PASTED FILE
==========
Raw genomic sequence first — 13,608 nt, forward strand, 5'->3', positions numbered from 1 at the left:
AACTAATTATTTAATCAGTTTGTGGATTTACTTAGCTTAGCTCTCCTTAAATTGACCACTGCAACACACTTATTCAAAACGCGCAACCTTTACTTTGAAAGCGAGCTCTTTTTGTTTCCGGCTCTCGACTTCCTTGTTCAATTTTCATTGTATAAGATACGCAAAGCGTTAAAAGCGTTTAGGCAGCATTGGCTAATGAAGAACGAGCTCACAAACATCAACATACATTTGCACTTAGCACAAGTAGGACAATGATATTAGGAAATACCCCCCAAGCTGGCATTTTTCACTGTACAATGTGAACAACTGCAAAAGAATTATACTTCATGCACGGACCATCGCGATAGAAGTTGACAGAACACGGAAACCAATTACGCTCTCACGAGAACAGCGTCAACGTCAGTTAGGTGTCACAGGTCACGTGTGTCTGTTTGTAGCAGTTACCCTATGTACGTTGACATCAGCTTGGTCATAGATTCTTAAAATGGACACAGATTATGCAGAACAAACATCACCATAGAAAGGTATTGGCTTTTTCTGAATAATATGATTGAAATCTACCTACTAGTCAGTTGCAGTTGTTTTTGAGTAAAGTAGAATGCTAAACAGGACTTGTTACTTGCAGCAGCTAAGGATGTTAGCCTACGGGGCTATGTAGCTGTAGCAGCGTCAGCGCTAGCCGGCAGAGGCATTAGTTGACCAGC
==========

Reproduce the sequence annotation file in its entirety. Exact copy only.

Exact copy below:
Raw genomic sequence first — 13,608 nt, forward strand, 5'->3', positions numbered from 1 at the left:
AACTAATTATTTAATCAGTTTGTGGATTTACTTAGCTTAGCTCTCCTTAAATTGACCACTGCAACACACTTATTCAAAACGCGCAACCTTTACTTTGAAAGCGAGCTCTTTTTGTTTCCGGCTCTCGACTTCCTTGTTCAATTTTCATTGTATAAGATACGCAAAGCGTTAAAAGCGTTTAGGCAGCATTGGCTAATGAAGAACGAGCTCACAAACATCAACATACATTTGCACTTAGCACAAGTAGGACAATGATATTAGGAAATACCCCCCAAGCTGGCATTTTTCACTGTACAATGTGAACAACTGCAAAAGAATTATACTTCATGCACGGACCATCGCGATAGAAGTTGACAGAACACGGAAACCAATTACGCTCTCACGAGAACAGCGTCAACGTCAGTTAGGTGTCACAGGTCACGTGTGTCTGTTTGTAGCAGTTACCCTATGTACGTTGACATCAGCTTGGTCATAGATTCTTAAAATGGACACAGATTATGCAGAACAAACATCACCATAGAAAGGTATTGGCTTTTTCTGAATAATATGATTGAAATCTACCTACTAGTCAGTTGCAGTTGTTTTTGAGTAAAGTAGAATGCTAAACAGGACTTGTTACTTGCAGCAGCTAAGGATGTTAGCCTACGGGGCTATGTAGCTGTAGCAGCGTCAGCGCTAGCCGGCAGAGGCATTAGTTGACCAGC